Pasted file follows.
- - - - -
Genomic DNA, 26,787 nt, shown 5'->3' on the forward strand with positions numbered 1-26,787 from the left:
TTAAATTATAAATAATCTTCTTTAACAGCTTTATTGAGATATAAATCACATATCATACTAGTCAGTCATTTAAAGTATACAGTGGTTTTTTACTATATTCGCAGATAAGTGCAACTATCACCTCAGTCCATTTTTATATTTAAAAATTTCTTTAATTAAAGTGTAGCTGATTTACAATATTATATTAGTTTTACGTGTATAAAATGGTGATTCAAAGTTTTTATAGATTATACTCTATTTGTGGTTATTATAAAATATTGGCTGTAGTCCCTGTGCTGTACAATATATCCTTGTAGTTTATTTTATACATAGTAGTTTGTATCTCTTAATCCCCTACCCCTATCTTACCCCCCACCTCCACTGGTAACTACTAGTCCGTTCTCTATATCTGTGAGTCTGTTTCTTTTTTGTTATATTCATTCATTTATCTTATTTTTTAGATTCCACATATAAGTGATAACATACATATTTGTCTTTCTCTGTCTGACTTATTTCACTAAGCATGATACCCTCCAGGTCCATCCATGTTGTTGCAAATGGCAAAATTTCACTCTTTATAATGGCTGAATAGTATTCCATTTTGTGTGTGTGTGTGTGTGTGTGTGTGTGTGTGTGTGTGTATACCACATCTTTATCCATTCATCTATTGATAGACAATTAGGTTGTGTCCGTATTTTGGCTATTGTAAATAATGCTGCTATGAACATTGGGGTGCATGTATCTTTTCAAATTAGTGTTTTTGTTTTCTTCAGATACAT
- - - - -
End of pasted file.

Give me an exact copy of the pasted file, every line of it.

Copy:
Genomic DNA, 26,787 nt, shown 5'->3' on the forward strand with positions numbered 1-26,787 from the left:
TTAAATTATAAATAATCTTCTTTAACAGCTTTATTGAGATATAAATCACATATCATACTAGTCAGTCATTTAAAGTATACAGTGGTTTTTTACTATATTCGCAGATAAGTGCAACTATCACCTCAGTCCATTTTTATATTTAAAAATTTCTTTAATTAAAGTGTAGCTGATTTACAATATTATATTAGTTTTACGTGTATAAAATGGTGATTCAAAGTTTTTATAGATTATACTCTATTTGTGGTTATTATAAAATATTGGCTGTAGTCCCTGTGCTGTACAATATATCCTTGTAGTTTATTTTATACATAGTAGTTTGTATCTCTTAATCCCCTACCCCTATCTTACCCCCCACCTCCACTGGTAACTACTAGTCCGTTCTCTATATCTGTGAGTCTGTTTCTTTTTTGTTATATTCATTCATTTATCTTATTTTTTAGATTCCACATATAAGTGATAACATACATATTTGTCTTTCTCTGTCTGACTTATTTCACTAAGCATGATACCCTCCAGGTCCATCCATGTTGTTGCAAATGGCAAAATTTCACTCTTTATAATGGCTGAATAGTATTCCATTTTGTGTGTGTGTGTGTGTGTGTGTGTGTGTGTGTGTGTGTATACCACATCTTTATCCATTCATCTATTGATAGACAATTAGGTTGTGTCCGTATTTTGGCTATTGTAAATAATGCTGCTATGAACATTGGGGTGCATGTATCTTTTCAAATTAGTGTTTTTGTTTTCTTCAGATACAT